Arctic challenges faced by former students

Arctic challenges faced by former students  name

Many of us dream of viewing the Northern Lights under polar skies and for two graduates from the University of Cumbria this and much more has become a reality.

Rhiannon Pritchard and Arran Laird met while studying outdoor leadership at the Ambleside campus of the university, graduating in 2016. That year the university agreed to support their next ambitious project; to take up an advanced polar training course based in Svalbard, the Norwegian islands between the country’s mainland and the North Pole.

“While at university we heard about the Arctic Nature Guide, a  one-year training programme, and were encouraged to apply,” Arran says. “On completing our BA with Cumbria we were accepted onto the course in Svalbard. This was possible due to our background as expedition leaders as well as education in outdoor leadership, and the relevant Arctic experience that Cumbria enabled us to gain.”

Competition for places is fierce. Only thirty students are accepted onto the course with the majority coming from Norway. For two to be accepted from the UK is unusual and the fact that both are former University of Cumbria students is remarkable.

Since joining the course in August last year the pair have taken part in a wide range of demanding activities. A nine-day glacier course at Nordenskiöldbreen involved camping next to a glacier to practise safe travel techniques as well as group management, crevasse rescue and studying glacier formation. The pair have also worked with helicopter rescue teams, learned of the need for polar bear protection and how to manage a camp in some of the world’s most demanding environments.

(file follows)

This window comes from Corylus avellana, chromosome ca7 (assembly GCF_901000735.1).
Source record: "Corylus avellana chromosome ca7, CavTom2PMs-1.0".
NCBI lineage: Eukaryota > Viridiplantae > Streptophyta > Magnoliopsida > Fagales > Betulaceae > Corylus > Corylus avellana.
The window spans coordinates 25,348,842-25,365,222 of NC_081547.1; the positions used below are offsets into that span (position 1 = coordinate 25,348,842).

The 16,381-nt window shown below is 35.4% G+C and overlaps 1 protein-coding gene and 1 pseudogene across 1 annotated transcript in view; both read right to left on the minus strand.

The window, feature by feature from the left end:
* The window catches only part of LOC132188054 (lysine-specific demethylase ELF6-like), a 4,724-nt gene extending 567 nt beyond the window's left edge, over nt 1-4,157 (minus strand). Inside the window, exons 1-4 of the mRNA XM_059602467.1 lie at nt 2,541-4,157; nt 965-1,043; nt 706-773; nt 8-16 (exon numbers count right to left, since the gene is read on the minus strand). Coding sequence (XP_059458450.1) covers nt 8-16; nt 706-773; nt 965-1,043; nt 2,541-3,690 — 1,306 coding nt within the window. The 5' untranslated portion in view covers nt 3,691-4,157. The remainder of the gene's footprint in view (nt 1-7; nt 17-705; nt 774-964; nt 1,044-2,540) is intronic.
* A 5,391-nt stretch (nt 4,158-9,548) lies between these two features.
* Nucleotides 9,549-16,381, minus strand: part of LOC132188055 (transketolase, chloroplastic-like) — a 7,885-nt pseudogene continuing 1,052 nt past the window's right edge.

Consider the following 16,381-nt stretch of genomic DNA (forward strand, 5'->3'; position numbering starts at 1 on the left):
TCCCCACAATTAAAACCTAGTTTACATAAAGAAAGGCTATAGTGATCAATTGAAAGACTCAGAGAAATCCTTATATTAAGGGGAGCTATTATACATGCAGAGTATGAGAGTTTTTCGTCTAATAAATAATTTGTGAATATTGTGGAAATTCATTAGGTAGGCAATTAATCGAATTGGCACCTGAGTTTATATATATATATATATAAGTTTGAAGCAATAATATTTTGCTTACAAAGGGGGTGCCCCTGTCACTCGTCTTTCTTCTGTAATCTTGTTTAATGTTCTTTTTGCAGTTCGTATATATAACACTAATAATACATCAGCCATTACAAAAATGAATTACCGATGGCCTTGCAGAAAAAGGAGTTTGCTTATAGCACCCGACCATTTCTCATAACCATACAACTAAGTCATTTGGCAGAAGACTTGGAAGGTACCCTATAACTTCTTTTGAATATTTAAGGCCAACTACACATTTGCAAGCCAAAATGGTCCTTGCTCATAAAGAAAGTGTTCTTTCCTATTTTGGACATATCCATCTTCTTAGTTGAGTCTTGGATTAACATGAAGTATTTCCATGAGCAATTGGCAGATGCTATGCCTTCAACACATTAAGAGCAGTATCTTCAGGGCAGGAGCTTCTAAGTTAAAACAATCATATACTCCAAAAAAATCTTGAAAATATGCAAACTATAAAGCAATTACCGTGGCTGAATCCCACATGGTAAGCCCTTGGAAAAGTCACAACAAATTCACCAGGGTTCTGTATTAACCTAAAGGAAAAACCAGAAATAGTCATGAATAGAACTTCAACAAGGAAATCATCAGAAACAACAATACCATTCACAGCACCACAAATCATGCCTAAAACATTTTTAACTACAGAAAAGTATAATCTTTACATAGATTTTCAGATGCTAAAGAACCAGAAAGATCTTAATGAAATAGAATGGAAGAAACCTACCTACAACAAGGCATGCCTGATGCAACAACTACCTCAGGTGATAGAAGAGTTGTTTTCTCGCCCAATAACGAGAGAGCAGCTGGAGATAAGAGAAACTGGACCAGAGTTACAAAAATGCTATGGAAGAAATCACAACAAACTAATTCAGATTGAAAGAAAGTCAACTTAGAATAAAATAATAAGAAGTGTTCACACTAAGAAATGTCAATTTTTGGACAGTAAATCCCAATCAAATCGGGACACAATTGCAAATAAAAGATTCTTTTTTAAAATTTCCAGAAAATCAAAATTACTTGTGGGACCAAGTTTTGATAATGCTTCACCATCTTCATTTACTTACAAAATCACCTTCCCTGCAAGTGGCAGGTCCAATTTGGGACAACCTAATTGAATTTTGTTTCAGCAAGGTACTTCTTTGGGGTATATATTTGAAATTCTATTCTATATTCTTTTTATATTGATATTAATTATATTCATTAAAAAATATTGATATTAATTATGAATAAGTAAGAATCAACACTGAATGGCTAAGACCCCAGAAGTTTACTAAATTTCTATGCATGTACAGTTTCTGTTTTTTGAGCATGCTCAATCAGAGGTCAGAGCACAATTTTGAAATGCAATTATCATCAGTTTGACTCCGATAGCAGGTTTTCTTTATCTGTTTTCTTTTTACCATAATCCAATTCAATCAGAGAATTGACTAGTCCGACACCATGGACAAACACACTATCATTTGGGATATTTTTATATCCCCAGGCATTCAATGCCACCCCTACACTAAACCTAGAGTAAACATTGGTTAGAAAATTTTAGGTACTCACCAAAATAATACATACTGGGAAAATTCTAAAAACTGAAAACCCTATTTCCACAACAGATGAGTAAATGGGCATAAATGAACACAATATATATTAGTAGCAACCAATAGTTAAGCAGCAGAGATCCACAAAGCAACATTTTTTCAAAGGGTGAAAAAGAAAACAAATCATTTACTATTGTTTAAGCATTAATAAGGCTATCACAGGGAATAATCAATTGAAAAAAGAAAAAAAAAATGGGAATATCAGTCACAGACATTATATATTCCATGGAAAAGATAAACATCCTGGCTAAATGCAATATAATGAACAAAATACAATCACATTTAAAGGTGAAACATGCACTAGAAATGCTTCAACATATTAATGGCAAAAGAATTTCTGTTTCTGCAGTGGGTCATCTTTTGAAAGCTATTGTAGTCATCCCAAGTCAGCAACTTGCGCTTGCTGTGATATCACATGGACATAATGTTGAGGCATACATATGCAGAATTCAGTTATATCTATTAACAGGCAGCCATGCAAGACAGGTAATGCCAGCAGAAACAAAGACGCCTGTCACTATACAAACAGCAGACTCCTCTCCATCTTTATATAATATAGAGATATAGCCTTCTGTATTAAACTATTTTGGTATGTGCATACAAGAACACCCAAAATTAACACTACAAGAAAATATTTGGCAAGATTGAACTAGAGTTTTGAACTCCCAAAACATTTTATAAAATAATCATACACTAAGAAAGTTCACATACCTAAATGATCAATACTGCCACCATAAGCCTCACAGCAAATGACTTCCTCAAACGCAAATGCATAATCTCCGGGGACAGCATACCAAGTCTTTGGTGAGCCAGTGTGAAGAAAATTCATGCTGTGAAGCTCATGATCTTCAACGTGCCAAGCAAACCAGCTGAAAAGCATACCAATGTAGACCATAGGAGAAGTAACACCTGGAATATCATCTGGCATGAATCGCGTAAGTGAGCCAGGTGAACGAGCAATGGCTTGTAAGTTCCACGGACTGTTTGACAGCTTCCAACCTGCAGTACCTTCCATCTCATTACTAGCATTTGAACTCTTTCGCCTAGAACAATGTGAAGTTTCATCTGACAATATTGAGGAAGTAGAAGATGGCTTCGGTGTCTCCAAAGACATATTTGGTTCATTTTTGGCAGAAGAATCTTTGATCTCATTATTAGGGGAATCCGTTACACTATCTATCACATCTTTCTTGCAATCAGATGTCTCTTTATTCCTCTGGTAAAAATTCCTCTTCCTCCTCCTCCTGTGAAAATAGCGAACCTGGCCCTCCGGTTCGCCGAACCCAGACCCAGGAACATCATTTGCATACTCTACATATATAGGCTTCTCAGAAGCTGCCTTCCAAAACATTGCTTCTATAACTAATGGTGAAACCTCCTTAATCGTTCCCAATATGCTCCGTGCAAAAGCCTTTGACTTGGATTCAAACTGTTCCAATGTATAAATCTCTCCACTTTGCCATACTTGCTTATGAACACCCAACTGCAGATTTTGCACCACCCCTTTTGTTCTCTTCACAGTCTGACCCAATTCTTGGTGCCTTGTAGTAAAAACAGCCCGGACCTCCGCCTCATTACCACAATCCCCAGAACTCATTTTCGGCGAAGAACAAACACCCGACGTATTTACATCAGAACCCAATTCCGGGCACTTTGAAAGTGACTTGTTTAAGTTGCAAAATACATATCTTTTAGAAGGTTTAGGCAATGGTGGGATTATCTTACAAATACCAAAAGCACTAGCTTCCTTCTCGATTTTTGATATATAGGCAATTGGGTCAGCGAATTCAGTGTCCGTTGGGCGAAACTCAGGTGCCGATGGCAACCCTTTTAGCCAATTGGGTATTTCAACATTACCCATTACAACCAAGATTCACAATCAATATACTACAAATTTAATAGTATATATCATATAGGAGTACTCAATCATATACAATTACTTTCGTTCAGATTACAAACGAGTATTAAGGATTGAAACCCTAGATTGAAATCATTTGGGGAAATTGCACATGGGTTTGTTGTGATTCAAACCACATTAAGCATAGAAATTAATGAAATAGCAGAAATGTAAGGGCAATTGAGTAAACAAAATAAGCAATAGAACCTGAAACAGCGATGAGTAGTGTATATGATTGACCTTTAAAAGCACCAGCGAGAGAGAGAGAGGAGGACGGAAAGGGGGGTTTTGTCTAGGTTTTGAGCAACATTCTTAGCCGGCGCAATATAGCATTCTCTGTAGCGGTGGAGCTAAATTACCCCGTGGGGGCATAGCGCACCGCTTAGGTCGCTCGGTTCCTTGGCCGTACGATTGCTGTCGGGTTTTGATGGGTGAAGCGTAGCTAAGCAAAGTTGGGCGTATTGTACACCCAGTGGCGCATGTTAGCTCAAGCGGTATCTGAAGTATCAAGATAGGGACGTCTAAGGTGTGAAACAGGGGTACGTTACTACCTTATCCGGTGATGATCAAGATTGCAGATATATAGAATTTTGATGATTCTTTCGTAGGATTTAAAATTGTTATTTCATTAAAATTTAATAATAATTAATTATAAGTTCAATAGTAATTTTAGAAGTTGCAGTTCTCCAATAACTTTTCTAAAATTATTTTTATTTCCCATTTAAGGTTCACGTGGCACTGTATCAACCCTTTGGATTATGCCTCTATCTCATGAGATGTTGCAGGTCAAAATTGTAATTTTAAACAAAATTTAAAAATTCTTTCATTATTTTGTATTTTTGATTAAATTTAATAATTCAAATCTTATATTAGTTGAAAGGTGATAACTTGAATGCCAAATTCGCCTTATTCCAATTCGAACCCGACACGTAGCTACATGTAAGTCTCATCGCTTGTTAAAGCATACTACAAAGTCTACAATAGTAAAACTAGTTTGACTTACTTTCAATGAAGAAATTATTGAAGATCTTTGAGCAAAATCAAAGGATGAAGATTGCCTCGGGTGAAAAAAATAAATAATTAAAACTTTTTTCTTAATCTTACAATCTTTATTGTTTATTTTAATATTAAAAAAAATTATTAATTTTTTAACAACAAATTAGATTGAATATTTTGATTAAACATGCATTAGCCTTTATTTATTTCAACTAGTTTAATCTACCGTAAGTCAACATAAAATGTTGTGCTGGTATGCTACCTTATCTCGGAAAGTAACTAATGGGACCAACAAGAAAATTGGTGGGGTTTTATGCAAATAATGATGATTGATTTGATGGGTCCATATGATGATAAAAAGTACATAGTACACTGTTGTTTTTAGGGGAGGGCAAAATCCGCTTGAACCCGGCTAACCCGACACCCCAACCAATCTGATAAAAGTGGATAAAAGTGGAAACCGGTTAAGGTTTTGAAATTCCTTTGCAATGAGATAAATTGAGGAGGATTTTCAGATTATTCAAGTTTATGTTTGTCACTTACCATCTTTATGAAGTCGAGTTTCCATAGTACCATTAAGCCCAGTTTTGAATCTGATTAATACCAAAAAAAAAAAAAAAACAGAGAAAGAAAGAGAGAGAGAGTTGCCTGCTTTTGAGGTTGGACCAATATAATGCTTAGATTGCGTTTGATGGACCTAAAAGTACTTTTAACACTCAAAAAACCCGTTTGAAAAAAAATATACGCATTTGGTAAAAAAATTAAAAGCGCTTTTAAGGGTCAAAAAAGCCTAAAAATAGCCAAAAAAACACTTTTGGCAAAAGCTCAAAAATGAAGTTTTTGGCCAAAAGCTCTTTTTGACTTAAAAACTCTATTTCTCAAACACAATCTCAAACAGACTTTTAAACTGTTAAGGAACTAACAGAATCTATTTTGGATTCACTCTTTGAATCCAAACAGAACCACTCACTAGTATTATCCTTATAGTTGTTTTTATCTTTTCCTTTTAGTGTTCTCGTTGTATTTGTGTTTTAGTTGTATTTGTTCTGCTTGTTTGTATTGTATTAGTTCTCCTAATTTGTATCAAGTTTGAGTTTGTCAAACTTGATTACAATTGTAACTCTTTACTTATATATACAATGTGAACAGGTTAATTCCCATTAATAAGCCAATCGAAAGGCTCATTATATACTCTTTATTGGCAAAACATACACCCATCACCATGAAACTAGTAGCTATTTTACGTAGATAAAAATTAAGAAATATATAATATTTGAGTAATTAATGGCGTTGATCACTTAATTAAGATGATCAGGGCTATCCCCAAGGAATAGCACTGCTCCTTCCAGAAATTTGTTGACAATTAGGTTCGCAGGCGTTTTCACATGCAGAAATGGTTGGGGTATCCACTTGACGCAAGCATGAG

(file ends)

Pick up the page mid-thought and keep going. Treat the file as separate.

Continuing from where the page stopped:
“We also undertook a week-long field leadership course to deal with stressful situations and working under extreme pressure, and a week-long first aid course involving large outdoor scenarios to test our skills in the harsh environment,” Arran recounts. “Soon we will begin our practice placement working for a local guide company to gain valuable field experience. We worked hard at university to gain good grades and external national governing body awards such as our mountain leader, single pitch award, PADI, cave leader, etc, whilst we studied. We are incredibly grateful for the support of the University of Cumbria, as without them we would not have made it here.”

Both say they intend to make full use of the experience to go on to a future career working in the outdoors.